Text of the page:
April: Is It All In The Interpretation?

“Six bagels, a pound of hamburger, a spool of number one white sewing thread”

At our April 23 meeting, we discuss issues raised in “hermeneutics,” the philosophy of interpreting “texts,” such as the one quoted above. Within hermeneutics “texts” can include any human work that is created for the purpose of eliciting understanding of some kind. Thus, “texts” may include not only writings, but also oral speech, music, theater, dance, art and architecture, etc. However, for the purpose of simplifying an already difficult task, we hope the discussion will focus primarily on interpretation of writings.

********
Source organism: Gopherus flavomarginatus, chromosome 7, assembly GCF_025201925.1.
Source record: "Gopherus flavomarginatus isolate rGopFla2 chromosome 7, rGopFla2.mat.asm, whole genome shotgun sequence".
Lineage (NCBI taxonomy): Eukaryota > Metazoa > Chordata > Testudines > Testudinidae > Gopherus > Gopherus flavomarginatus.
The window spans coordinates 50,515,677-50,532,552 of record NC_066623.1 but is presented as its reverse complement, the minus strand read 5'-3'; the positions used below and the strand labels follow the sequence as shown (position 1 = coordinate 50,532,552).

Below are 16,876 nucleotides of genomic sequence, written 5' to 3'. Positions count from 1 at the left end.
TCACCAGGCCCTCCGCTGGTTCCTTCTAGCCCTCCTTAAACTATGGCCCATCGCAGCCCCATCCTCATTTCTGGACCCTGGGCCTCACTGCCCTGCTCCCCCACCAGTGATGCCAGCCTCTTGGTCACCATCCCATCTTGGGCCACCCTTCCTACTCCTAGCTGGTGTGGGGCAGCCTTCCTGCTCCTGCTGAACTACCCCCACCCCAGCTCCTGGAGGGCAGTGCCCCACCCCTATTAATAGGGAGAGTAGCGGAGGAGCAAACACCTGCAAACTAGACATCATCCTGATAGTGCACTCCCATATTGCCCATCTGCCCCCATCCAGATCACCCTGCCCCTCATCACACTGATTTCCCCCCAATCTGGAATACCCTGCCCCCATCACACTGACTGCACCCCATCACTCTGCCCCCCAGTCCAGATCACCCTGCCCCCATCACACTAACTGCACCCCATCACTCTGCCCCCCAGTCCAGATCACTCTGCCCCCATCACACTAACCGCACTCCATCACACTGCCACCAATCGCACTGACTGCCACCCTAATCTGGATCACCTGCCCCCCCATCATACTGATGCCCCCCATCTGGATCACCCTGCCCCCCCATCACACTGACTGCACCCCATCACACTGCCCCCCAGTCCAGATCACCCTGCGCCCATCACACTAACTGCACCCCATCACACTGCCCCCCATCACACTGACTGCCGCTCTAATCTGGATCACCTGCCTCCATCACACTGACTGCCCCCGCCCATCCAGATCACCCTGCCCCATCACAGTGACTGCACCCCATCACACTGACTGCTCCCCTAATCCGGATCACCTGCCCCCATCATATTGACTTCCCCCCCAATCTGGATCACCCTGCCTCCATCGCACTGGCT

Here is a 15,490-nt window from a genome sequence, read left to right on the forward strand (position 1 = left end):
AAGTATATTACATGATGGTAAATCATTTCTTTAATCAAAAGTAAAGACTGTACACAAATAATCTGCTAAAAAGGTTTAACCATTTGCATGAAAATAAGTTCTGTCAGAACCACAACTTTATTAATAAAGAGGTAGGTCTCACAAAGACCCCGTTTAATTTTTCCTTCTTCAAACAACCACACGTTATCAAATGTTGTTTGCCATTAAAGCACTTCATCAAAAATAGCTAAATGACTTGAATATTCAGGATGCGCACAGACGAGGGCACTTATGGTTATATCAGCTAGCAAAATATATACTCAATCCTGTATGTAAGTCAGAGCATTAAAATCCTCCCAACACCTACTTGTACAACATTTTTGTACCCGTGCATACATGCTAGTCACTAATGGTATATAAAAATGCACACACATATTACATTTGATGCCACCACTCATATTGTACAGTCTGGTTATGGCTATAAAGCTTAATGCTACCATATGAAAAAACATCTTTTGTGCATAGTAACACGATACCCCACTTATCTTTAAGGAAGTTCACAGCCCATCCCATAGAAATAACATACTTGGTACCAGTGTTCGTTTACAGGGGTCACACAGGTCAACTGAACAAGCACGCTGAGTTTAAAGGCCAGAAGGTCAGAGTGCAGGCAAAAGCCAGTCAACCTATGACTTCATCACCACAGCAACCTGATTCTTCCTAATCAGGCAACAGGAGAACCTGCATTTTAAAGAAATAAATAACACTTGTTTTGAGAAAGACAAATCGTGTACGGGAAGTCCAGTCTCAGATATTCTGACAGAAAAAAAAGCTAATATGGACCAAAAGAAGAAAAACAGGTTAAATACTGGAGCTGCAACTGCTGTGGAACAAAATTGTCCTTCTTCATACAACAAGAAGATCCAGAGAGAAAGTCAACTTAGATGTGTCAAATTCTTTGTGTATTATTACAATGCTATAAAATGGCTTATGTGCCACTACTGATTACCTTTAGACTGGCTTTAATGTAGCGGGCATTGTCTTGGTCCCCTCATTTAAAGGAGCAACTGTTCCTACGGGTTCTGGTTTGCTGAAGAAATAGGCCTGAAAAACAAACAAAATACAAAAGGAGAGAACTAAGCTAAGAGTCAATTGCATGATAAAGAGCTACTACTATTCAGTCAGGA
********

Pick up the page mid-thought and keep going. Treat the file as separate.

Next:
HERMENTEUTICS—WHAT DOES IT MEAN? Is it not remarkable that purely arbitrary symbols, such as these letters, arranged in equally arbitrary words and sentences can convey meaning? What are the preconditions necessary for that to happen? What do we mean by the “meaning” of a text? Clearly, the “meaning” is more than the words themselves, an even the definitions of the words, or even the particular definitions that apply to the particular text. Some suggest that the “meaning” necessarily includes an understanding of other elements, such as the general intent of the author in writing, the audience to whom the text is directed, the historical and cultural context of the writer’s audience, the tone of the text, the author’s knowledge, belief’s, ignorance or even confusion, the author’s desire to convey something explicit or specific or to suggest something implicit or ambiguous.  Is the “meaning” of a text something objective, which may be “discovered” with proper application of the “right” methods? What are the philosophical, as opposed to the technical and empirical problems in interpreting texts?  Indeed, what is it that is interpreted—the words of the text, the context in which the words were written, some inherent, determinable “meaning” of the text?